The upshot of last week’s U.K. election is dramatically clear. There is now no reason why the Democratic Unionist Party (DUP) and Sinn Féin cannot go into government together and re-open the dormant Northern Ireland Assembly.
The fact is that both parties need the Assembly much more than they did before the election. The DUP’s stance in favor of Brexit resulted in one of the party’s worst election failures ever, highlighted by the loss of the seat held by Nigel Dodds in North Belfast who led the party’s parliamentary delegation to Westminster.
The DUP is also aware that for the first time in history, more nationalist MPs were elected than unionist ones. The unionist leadership, as a result, has been left in disarray.
The DUP decision to hang on and refuse to pass several versions of Brexit, because they felt they could get a better deal, has proven catastrophic. Northern Ireland citizens voted against Brexit, a fact that seemed to be lost on the DUP. But the party surely needs no reminder now.
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For the DUP, there is simply nowhere else to go but back into the Assembly in order to keep any semblance of relevance in British and Irish politics.
Boris Johnson’s government in Westminster will run for five years, and with a handsome majority of 80 in the House of Commons, the Conservative Party will not be calling on the DUP anytime soon to stay in power.
As for Sinn Féin, they did not have the greatest election despite John Finucane taking Dodds’ seat. The electoral pact with the moderate nationalist SDLP worked to perfection, but Sinn Féin now faces opposition from the SDLP which had seemed to be irrelevant until very recently.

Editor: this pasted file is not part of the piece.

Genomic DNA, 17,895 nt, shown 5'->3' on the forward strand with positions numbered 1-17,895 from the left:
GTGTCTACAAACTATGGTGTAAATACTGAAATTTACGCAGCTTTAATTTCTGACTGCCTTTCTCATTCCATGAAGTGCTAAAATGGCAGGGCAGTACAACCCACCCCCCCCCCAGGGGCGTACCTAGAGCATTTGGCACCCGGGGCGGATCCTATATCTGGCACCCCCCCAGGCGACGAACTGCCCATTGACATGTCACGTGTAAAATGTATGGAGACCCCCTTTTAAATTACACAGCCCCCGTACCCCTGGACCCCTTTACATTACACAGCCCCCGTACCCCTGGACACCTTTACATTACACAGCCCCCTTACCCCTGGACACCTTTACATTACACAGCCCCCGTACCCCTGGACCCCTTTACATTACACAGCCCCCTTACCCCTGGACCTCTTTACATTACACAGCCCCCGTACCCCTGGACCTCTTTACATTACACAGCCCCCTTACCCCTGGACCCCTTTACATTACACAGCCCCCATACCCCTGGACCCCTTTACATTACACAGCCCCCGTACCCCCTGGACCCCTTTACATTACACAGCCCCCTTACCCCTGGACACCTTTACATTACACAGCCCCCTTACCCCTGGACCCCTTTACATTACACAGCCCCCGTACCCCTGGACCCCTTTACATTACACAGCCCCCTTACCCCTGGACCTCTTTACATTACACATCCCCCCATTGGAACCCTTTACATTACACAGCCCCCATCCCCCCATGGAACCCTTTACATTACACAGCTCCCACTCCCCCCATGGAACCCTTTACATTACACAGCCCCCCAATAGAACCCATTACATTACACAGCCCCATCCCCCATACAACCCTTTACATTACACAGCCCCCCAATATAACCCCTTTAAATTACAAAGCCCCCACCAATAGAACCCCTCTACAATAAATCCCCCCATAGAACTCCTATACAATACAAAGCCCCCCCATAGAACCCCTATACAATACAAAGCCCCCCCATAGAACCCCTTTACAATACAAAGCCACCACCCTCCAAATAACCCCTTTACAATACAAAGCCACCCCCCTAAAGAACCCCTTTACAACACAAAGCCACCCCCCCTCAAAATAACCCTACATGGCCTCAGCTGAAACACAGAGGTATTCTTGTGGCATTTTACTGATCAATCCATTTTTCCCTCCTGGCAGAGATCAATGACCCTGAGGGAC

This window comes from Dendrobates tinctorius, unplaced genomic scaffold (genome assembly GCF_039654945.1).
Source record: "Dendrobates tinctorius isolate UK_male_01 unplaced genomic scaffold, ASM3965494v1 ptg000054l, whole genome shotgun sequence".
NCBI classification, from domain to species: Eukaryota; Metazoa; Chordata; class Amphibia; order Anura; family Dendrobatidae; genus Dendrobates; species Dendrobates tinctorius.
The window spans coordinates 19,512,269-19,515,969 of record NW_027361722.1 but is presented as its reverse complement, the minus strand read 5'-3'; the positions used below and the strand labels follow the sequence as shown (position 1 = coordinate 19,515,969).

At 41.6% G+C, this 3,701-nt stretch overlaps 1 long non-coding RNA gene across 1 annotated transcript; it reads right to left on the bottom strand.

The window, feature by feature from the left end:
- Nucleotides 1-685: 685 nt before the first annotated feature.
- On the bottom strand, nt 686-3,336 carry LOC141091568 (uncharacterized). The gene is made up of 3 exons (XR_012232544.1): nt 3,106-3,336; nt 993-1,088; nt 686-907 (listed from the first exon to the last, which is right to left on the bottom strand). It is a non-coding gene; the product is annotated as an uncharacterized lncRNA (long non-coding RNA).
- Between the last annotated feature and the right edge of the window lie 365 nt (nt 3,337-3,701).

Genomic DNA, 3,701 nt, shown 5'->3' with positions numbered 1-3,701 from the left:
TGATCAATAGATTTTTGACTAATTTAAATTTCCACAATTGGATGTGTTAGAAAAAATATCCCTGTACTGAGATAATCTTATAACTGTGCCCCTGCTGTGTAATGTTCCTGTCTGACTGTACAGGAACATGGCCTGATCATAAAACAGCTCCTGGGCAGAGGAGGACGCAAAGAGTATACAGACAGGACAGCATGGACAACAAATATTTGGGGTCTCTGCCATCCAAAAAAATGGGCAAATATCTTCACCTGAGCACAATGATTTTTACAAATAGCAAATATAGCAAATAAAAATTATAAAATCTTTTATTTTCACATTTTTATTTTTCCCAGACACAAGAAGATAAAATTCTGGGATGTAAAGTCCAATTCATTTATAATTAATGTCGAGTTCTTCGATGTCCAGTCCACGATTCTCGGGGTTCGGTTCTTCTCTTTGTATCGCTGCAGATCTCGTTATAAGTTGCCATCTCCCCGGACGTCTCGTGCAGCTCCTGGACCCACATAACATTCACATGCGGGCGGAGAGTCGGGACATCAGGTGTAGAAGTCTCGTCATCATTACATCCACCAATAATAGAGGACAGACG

Because Sinn Féin is an abstentionist party, they have no political forum in British politics either, other than going back into the Assembly.
Issues such as the Irish language no longer have the emotional impact they may have had some years ago in the North. Sinn Féin also found out while campaigning that nationalists would rather be inside Stormont shaping the future as opposed to outside.
Ironically, the huge victory for Sinn Féin in the election was the extent of the Tory triumph and the fact that Johnson had already snubbed the unionists in his negotiations to get Brexit passed.
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This is a moment of enormous political significance for Sinn Féin. Brexit has brought the issue of an Irish border poll, and Irish unification, front and center again. Sinn Féin must clearly realize that they need to be inside the institution, pushing that point of view, rather than outside protesting.
Brexit has been good for Irish and Scottish nationalism, a reminder that for every action there is an equal and opposite reaction. English nationalism has its Brexit, but Scotland and Northern Ireland now have a real chance at independence and reunification.
For both the DUP and Sinn Féin, the stakes could not be higher. Taking the hardline and refusing to acknowledge the North’s anti-Brexit vote has deeply fractured the DUP ad left the party impotent in British politics.
The shape of Northern Ireland politics may have been changed forever by Brexit. Recent unexpected victories in the European and U.K elections by the almost forgotten Alliance Party have shown that there is the beginning of a middle ground in Northern Ireland and that the electorate responds well to moderate politics. This reality clearly shows the necessity for parties to work together.
For Sinn Féin, the future is now. A border poll within five years should be the party’s objective.
But Sinn Féin must be understanding of unionist fears and concerns and acknowledge the message the Alliance victories have sent to the North’s political parties.
For the DUP, there is finally the realization that they have more to fear from English nationalism than Irish. The party needs to find a way to wok across the divide and lose its arrogant assumption that only they speak for Northern Ireland citizens. Clearly, that is no longer the case.